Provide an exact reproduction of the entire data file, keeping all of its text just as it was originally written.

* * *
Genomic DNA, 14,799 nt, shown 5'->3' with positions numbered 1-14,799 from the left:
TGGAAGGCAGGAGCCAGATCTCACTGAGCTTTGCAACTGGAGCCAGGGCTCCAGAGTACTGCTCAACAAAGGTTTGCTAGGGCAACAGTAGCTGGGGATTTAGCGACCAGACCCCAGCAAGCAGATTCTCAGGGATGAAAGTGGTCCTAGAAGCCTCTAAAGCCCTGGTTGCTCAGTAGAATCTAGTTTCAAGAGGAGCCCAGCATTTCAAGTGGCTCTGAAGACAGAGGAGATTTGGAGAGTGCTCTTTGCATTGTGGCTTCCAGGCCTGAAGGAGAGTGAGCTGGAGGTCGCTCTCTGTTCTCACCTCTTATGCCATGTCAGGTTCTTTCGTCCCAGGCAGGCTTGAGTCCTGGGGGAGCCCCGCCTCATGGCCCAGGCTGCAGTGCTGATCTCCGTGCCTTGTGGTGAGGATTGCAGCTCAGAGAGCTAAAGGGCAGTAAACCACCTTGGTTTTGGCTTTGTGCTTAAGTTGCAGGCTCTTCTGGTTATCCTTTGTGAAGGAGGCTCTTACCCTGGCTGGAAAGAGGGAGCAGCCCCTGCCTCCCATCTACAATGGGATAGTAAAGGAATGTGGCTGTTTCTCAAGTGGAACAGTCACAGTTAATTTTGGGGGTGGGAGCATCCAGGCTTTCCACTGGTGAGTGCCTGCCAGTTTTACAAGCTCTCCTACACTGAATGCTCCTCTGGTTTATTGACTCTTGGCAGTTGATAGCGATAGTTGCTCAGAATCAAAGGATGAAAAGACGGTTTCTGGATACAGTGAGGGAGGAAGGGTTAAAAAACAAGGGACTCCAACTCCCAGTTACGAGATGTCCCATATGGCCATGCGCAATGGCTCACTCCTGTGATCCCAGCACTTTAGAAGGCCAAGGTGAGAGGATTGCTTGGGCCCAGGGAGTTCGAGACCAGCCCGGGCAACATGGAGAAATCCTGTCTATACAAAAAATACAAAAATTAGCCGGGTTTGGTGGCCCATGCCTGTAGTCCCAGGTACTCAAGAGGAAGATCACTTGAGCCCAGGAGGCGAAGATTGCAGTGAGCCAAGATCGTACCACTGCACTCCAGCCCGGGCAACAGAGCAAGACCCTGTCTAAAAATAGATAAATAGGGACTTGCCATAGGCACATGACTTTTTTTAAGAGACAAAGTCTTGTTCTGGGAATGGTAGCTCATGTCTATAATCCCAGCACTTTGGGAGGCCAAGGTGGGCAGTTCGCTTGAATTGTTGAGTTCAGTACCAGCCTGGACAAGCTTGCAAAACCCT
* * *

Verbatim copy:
Genomic DNA, 14,799 nt, shown 5'->3' with positions numbered 1-14,799 from the left:
TGGAAGGCAGGAGCCAGATCTCACTGAGCTTTGCAACTGGAGCCAGGGCTCCAGAGTACTGCTCAACAAAGGTTTGCTAGGGCAACAGTAGCTGGGGATTTAGCGACCAGACCCCAGCAAGCAGATTCTCAGGGATGAAAGTGGTCCTAGAAGCCTCTAAAGCCCTGGTTGCTCAGTAGAATCTAGTTTCAAGAGGAGCCCAGCATTTCAAGTGGCTCTGAAGACAGAGGAGATTTGGAGAGTGCTCTTTGCATTGTGGCTTCCAGGCCTGAAGGAGAGTGAGCTGGAGGTCGCTCTCTGTTCTCACCTCTTATGCCATGTCAGGTTCTTTCGTCCCAGGCAGGCTTGAGTCCTGGGGGAGCCCCGCCTCATGGCCCAGGCTGCAGTGCTGATCTCCGTGCCTTGTGGTGAGGATTGCAGCTCAGAGAGCTAAAGGGCAGTAAACCACCTTGGTTTTGGCTTTGTGCTTAAGTTGCAGGCTCTTCTGGTTATCCTTTGTGAAGGAGGCTCTTACCCTGGCTGGAAAGAGGGAGCAGCCCCTGCCTCCCATCTACAATGGGATAGTAAAGGAATGTGGCTGTTTCTCAAGTGGAACAGTCACAGTTAATTTTGGGGGTGGGAGCATCCAGGCTTTCCACTGGTGAGTGCCTGCCAGTTTTACAAGCTCTCCTACACTGAATGCTCCTCTGGTTTATTGACTCTTGGCAGTTGATAGCGATAGTTGCTCAGAATCAAAGGATGAAAAGACGGTTTCTGGATACAGTGAGGGAGGAAGGGTTAAAAAACAAGGGACTCCAACTCCCAGTTACGAGATGTCCCATATGGCCATGCGCAATGGCTCACTCCTGTGATCCCAGCACTTTAGAAGGCCAAGGTGAGAGGATTGCTTGGGCCCAGGGAGTTCGAGACCAGCCCGGGCAACATGGAGAAATCCTGTCTATACAAAAAATACAAAAATTAGCCGGGTTTGGTGGCCCATGCCTGTAGTCCCAGGTACTCAAGAGGAAGATCACTTGAGCCCAGGAGGCGAAGATTGCAGTGAGCCAAGATCGTACCACTGCACTCCAGCCCGGGCAACAGAGCAAGACCCTGTCTAAAAATAGATAAATAGGGACTTGCCATAGGCACATGACTTTTTTTAAGAGACAAAGTCTTGTTCTGGGAATGGTAGCTCATGTCTATAATCCCAGCACTTTGGGAGGCCAAGGTGGGCAGTTCGCTTGAATTGTTGAGTTCAGTACCAGCCTGGACAAGCTTGCAAAACCCT